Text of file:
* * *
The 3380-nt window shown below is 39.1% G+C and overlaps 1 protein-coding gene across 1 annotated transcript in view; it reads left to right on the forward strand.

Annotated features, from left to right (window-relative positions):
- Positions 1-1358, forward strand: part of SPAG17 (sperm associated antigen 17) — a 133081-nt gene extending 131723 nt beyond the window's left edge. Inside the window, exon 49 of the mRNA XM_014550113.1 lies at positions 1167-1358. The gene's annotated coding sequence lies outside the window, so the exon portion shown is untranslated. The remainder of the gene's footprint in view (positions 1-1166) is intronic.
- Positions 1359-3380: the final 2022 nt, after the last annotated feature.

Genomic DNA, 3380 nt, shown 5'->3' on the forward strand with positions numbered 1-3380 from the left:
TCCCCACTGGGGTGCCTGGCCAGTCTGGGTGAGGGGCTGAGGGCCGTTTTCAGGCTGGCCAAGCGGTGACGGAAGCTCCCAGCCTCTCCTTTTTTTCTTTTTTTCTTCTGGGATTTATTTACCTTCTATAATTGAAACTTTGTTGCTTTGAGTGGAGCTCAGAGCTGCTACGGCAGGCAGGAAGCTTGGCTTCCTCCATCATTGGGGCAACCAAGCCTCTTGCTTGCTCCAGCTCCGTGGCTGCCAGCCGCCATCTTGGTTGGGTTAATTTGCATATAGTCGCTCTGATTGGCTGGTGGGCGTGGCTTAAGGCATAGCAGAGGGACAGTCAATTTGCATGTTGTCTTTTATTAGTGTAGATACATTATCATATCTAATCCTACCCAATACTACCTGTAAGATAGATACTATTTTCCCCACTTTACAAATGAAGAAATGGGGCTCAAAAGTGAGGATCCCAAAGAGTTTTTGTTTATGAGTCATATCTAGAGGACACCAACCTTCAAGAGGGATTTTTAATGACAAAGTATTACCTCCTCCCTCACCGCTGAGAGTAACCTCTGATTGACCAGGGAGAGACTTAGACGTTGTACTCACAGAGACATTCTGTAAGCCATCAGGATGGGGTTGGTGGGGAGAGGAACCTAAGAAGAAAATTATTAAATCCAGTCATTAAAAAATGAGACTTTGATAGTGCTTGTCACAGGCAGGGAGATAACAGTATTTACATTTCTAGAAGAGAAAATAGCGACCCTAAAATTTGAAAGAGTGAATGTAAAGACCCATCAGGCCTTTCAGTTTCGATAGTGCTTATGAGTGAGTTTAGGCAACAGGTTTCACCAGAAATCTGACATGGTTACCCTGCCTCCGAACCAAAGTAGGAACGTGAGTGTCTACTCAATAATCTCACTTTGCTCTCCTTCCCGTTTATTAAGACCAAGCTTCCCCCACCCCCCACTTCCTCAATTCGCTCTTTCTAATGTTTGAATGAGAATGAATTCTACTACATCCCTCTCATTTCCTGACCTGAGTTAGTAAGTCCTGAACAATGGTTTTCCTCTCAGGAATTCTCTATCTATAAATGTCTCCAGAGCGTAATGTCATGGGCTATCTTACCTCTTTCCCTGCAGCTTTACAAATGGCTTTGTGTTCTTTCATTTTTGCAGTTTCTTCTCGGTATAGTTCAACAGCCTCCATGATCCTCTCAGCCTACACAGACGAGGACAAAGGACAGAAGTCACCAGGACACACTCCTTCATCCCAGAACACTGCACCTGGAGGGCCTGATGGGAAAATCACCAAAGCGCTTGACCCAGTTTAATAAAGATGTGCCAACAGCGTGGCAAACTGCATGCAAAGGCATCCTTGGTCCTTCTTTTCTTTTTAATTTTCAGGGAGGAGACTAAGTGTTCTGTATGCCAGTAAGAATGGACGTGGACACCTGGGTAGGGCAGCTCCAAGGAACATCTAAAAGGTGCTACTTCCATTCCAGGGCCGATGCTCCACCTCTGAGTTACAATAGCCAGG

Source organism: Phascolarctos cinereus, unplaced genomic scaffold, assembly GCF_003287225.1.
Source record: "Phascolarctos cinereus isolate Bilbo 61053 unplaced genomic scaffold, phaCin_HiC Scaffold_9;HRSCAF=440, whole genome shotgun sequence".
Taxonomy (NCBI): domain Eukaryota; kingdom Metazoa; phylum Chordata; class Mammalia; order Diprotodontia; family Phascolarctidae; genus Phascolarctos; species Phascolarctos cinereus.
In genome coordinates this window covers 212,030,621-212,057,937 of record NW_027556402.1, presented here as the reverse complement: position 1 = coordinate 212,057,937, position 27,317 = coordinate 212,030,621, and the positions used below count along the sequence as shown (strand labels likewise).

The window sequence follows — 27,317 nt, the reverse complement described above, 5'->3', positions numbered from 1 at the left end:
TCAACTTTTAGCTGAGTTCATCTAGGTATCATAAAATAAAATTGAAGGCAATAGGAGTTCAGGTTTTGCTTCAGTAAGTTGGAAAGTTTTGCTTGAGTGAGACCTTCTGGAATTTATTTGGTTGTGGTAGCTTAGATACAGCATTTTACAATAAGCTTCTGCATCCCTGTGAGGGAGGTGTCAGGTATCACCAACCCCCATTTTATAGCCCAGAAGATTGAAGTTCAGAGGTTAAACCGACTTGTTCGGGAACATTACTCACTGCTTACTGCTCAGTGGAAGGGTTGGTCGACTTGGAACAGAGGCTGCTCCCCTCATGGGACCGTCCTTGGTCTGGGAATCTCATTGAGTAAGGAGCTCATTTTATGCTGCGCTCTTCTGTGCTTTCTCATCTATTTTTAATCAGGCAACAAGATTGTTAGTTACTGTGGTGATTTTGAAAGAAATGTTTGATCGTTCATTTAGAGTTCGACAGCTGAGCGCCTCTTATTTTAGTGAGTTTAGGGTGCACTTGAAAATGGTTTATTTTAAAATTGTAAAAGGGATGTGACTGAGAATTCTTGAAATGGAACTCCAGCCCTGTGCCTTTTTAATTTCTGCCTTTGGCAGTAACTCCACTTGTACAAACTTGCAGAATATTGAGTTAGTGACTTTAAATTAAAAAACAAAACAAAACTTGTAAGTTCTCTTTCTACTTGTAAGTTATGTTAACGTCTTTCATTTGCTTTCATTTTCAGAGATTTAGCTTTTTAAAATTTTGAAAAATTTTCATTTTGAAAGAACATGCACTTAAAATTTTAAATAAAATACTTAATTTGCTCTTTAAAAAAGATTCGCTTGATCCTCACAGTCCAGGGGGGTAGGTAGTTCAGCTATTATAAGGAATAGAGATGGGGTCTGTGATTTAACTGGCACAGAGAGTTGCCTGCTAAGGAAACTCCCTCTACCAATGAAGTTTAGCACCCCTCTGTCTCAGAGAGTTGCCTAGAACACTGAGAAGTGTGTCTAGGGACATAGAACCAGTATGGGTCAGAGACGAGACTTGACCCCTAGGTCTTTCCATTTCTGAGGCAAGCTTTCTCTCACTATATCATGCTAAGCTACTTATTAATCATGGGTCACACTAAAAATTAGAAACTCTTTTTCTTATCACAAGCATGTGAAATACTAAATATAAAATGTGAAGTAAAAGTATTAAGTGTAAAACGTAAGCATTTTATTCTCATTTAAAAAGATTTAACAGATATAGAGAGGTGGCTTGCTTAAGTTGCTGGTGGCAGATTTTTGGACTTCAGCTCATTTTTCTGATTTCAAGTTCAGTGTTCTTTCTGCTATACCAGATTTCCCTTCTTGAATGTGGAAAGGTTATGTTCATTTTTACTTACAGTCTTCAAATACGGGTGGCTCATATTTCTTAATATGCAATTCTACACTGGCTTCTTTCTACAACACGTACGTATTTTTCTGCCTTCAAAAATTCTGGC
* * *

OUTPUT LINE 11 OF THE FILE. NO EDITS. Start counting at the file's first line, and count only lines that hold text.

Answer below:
The window sequence follows — 27,317 nt, the reverse complement described above, 5'->3', positions numbered from 1 at the left end: